William Catlett traces his decision to pursue acting back to a pair of G-Unit Reebok sneakers — then a hot commodity — at a Foot Locker in Los Angeles.
“The guy who’s selling me the shoes had the whitest teeth I’d ever seen,” says Catlett, who moved from Virginia to L.A. after high school to pursue basketball (he played at the NCAA Division 3 level).
“So I asked the brother, ‘how do you get your teeth so white?’” Catlett continues. “He said, Crest White strips. I said, ‘OK, well, what do you do? Where are you from?’”
The man with the really white teeth told Catlett that he was — surprise! — an actor. “Something rolled in me and I said, ‘Hey, man, I always wanted to try that.’ And he said, ‘well, you should come to my acting class.'”
Catlett went, and since that $25 class, he’s gone on to successfully establish himself within the industry. He worked on two of Issa Rae’s early YouTube series — starring in “First” and directing several episodes of “Giants” — followed a few years later by the lead role in the OWN series “Love Is_.” He currently stars in superhero series “Black Lightning”; this summer, he starred in “Forces of Nature” with Mel Gibson and appeared in “Lovecraft Country.”
His latest project, “Charm City Kings,” premiered at Sundance and won the special jury prize for ensemble acting. In it, Catlett plays a Baltimore city cop. The film, directed by Angel Manuel Soto and produced by Jada Pinkett Smith and Will Smith, is an adaptation of the 2013 documentary “12 O’Clock Boys,” about urban dirt-bike riders in Baltimore. “Charm City Kings” borrows the premise of that film (with some help from Barry Jenkins) to tell the coming-of-age story of a boy, Mouse, who dreams of joining an impressive and rebellious dirt-bike crew.
It’s also a tale of his mentors, both trying to help Mouse achieve different dreams: a police officer with an eye toward academics, and the bike group’s ex-con leader, played by the rapper Meek Mill. “It’s two men checking each other, to make sure that we’re on the same page of where Mouse’s future is headed,” says Catlett, pointing to one of Mill’s lines to him in the film — “You not black, you blue” — to represent the situational divide in each character’s approach to mentorship. “At the same time, we both are trying to save this young man’s life.”
“Charm City Kings” was filmed on location in West Baltimore, and features non-actor real-life bikers. “You feel the beauty of [Baltimore]; you also feel the violence at the same time,” says Catlett. “When you go down the street and you see 10 to 15 row houses, all boarded up with beautiful marble stairs, which people kept clean back in the day, it’s gut-wrenching to look at that and think about your people living in these conditions in America.”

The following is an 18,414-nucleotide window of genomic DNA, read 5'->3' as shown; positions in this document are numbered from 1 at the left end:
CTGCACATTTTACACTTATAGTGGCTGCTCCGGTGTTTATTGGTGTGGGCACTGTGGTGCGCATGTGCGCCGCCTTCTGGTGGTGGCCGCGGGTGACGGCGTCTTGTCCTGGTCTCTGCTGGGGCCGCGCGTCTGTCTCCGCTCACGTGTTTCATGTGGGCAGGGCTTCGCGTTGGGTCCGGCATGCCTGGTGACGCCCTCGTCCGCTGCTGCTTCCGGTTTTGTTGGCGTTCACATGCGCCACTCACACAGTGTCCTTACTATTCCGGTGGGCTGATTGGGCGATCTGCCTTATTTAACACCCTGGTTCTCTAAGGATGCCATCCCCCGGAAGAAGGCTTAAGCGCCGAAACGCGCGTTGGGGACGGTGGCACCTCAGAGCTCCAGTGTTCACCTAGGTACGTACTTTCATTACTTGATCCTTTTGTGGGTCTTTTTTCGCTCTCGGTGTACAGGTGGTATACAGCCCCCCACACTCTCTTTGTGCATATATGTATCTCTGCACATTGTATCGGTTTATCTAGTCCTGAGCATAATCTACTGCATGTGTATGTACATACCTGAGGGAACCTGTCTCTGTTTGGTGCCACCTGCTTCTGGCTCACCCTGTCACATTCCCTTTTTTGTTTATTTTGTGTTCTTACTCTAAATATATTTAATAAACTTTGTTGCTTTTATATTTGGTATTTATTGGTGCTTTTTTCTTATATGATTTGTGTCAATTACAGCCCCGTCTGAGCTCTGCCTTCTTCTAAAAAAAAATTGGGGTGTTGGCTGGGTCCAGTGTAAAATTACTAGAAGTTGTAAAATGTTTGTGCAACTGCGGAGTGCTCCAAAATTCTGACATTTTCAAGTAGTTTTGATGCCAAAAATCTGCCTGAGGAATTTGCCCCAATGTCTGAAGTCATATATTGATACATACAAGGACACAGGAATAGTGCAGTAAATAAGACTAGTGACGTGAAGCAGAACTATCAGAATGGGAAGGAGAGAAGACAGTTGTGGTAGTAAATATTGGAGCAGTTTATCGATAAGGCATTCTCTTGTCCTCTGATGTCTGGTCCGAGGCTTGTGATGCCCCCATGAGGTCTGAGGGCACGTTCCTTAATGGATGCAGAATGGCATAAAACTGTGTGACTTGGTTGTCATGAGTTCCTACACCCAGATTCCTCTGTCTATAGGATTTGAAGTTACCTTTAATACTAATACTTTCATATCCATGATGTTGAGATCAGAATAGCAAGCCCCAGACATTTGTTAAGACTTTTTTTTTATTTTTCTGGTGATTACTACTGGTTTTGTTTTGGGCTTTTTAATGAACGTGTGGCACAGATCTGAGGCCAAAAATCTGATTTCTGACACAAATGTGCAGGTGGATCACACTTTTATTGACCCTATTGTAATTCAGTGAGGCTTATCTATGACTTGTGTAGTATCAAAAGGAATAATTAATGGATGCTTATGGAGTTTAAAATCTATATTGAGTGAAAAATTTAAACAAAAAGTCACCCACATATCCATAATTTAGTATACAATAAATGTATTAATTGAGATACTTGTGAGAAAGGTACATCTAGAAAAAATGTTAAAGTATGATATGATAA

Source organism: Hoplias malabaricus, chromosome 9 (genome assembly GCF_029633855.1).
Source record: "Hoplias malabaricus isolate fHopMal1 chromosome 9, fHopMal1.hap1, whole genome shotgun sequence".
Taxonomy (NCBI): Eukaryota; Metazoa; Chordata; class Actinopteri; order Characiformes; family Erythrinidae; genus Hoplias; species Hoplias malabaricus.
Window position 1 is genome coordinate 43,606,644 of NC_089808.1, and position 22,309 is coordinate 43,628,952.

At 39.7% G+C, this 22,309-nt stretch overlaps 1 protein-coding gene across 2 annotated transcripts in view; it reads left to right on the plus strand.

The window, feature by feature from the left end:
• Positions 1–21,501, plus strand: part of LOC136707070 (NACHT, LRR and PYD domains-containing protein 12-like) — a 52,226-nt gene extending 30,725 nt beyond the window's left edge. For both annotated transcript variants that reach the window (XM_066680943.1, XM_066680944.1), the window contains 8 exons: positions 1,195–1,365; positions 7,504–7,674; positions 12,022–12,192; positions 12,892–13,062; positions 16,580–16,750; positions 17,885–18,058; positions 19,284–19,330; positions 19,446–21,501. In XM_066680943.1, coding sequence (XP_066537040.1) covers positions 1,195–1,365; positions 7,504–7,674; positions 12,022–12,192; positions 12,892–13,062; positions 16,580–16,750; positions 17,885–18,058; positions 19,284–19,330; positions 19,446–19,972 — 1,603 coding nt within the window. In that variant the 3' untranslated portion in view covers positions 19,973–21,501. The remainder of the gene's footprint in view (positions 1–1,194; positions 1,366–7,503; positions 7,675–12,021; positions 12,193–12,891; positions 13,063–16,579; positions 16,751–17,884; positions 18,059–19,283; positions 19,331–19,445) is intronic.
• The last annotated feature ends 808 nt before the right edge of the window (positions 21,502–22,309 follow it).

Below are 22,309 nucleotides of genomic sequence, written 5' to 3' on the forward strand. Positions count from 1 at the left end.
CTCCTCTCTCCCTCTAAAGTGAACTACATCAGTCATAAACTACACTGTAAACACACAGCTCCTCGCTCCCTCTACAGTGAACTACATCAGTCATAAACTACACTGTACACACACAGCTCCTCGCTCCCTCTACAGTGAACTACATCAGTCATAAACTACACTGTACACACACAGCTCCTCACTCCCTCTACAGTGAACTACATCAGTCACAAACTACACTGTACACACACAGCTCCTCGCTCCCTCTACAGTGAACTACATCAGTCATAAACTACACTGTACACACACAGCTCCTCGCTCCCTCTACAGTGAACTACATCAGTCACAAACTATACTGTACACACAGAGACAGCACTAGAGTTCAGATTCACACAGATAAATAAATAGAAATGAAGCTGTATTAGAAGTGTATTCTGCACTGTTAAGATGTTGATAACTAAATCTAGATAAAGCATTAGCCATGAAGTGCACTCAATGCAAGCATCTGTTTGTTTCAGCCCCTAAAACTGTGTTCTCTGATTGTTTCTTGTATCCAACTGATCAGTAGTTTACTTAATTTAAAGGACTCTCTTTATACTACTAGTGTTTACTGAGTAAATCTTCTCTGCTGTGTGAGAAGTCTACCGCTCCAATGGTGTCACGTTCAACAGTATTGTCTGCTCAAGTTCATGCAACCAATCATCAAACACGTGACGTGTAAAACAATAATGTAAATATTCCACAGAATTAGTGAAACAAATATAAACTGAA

With his character — an empathetic cop who’s committed off-hours to Mouse’s future — Catlett saw an opportunity to present a different image of policing, one that is community-first. “I wanted [police officers] to see that we should think about mentorship before we think about incarceration,” says Catlett. “I wanted that to be a narrative underneath, that when police officers see this film, they would think, ‘man, OK, I can identify, and I’ve arrested young boys like that. Maybe if I would do this next time, it would give them hope in another path.'”
Catlett’s relationship with the movie’s impressive young lead, Jahi Di’Allo Winston, transcended the making of the film. That mentorship is a central focus for Catlett; formerly a youth pastor, he runs his own academy that provides guidance to young actors. “Whether it’s talking about the birds and the bees or spiritual life or your career, I’m able to give them those principles so that they can maintain a healthy mindset and move forward,” he says. “Everybody wants to know how to be a great actor, but a lot of it is how to be the best you, and what’s going to allow you to be whatever you want to be.”
Catlett is gearing up to film the next season of “Black Lightning” while looking toward a big goal: one day striking a development deal with someone like LeBron James, to create content and give people jobs.
“I was having this conversation with a young man I mentored yesterday, and I was telling him about knowing the stage that you’re in. So the stage that I’m in right now, I’m getting offers, but I also still audition. My goal right now is to exit out of this stage where I’m only getting offers,” says Catlett, who has directed and produced a few short films. “All the ideas I want to do, I know that it comes at a certain stage. So I have to respect myself and rise in the acting stage, and then it’s easier to go through the door of producing and directing at another level.”
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